- - Friday, November 6, 2015

I have been on a bit of a hiatus the past few weeks. It was not planned but it was one of those times as a military caregiver when I needed to focus on just the necessities. My husband, Charlie, an Operation Iraqi Freedom veteran, entered the hospital for epilepsy observation which led to an adjustment in the care plan. When having to deal with additional caregiving stress, such as hospitalization, reaching out to my network of caregiving support is vital to my success as a caregiver.

The RAND “Hidden Heroes Report” found that only 47 percent of post-9/11 military caregivers have some form of a caregiving network compared with 71 percent of pre-9/11 military caregivers. It is believed that the lack of such a network has led to more post-9/11 military caregivers using an increased amount of mental health resources.

From my own observations, I have noticed those who have been caregiving longer tend to have a better, well-established support network when compared with those who are newer to being a military caregiver. Nonetheless, military caregivers of all generations and eras need to work toward establishing a caregiving network for their own community support.

For myself, I relied heavily on family and friends for community support. Family stepped up to provide childcare help, cook dinners and clean the house. When I was in the beginning stages of caregiving, I often times failed to ask for help, which lead additional stress.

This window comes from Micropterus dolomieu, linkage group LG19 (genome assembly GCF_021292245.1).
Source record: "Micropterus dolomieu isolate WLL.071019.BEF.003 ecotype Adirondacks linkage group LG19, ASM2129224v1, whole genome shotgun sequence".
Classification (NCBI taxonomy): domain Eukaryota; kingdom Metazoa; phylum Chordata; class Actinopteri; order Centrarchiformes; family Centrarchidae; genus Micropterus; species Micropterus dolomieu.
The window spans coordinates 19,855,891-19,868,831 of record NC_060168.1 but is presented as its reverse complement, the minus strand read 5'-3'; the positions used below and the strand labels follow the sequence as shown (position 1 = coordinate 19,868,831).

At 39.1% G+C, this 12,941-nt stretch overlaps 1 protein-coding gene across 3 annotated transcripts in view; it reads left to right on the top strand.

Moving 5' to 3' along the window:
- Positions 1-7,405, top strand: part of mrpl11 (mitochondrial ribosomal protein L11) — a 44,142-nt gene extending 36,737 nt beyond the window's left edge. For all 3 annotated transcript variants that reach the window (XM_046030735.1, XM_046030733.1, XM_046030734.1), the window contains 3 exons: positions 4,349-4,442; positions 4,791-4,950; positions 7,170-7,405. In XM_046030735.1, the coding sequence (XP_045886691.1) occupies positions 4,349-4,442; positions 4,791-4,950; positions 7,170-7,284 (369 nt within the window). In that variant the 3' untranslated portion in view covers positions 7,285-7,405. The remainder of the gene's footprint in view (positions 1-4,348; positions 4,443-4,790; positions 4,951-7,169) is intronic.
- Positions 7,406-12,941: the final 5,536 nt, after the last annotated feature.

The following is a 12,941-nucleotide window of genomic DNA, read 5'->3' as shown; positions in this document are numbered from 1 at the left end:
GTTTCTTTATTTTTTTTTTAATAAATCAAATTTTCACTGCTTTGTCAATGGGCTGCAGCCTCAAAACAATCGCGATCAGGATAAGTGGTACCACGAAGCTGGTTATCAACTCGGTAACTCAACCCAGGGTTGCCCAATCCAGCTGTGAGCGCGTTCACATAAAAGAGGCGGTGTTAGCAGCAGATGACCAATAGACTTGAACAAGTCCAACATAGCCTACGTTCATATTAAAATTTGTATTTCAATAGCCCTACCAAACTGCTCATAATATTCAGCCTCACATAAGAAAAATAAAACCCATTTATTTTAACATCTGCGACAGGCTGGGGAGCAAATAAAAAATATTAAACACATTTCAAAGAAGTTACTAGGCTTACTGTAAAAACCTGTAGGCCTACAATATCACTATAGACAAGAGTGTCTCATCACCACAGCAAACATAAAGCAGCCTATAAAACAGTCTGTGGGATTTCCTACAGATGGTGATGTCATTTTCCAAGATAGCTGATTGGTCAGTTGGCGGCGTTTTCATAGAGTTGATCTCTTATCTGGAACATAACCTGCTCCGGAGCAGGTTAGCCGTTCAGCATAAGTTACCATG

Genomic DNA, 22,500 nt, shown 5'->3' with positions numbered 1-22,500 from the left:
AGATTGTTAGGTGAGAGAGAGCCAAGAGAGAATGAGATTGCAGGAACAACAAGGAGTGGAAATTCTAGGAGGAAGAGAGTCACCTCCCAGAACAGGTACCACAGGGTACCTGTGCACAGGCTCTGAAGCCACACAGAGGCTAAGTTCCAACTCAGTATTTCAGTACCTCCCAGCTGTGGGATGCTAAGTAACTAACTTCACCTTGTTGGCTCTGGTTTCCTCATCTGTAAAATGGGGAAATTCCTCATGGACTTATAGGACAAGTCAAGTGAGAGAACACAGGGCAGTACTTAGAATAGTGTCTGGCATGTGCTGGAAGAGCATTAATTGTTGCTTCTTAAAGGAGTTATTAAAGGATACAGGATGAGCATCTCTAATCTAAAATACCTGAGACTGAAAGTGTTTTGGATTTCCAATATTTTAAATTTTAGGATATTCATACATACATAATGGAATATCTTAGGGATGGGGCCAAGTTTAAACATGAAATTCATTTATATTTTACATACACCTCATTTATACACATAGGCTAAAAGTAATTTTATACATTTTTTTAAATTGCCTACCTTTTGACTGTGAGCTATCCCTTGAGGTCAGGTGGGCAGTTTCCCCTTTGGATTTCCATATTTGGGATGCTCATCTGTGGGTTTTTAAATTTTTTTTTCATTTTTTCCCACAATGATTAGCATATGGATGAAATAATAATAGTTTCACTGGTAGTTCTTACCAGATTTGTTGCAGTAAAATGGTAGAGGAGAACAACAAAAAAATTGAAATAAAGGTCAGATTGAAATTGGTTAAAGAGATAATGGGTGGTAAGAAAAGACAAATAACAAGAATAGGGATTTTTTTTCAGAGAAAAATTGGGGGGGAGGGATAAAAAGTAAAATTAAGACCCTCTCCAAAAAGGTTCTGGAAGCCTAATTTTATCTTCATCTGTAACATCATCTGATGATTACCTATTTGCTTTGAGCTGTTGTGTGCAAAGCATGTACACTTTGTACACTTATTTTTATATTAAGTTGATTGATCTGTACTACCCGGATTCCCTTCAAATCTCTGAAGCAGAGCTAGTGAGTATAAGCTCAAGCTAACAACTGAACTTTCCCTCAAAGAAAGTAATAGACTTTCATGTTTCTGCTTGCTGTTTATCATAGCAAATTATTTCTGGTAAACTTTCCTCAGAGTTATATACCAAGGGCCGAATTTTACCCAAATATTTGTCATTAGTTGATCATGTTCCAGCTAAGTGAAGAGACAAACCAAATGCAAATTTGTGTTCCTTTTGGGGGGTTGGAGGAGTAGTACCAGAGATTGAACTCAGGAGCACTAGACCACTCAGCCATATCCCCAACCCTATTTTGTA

Now, I have a plan in place that is able to be enacted during any caregiving emergency. This plan includes childcare, food, cleaning and bill paying. I created this plan after looking back at a rough caregiving period and identifying four main areas in which I personally needed help. I then reached out to others within my community, asking if they could be there if I needed them. For bills, I have set up as many accounts as possible to be auto-pay/drafted. Talking with a financial adviser helped me establish a budget and learn additional financial tips on how to survive financially during any type of caregiving crisis, including a sudden loss of income. It is important to create even the most rudimentary of plans for caregiving during an emergency.

Finally, during the hospitalization, I discovered a great hospital discharge planning guide published by the Family Caregiver Alliance. The Family Caregiver Alliance is a non-profit that was founded in the late 1970s and has been working to “address the needs of families and friends providing long-term care for loved ones at home.” I highly recommend anyone who is a caregiver (military or non-military) to visit the alliance’s website and take advantage of the resources offered.

I look forward to writing again, and have been working on blogs covering children of service members, domestic violence and other topics surrounding the military caregiving community.

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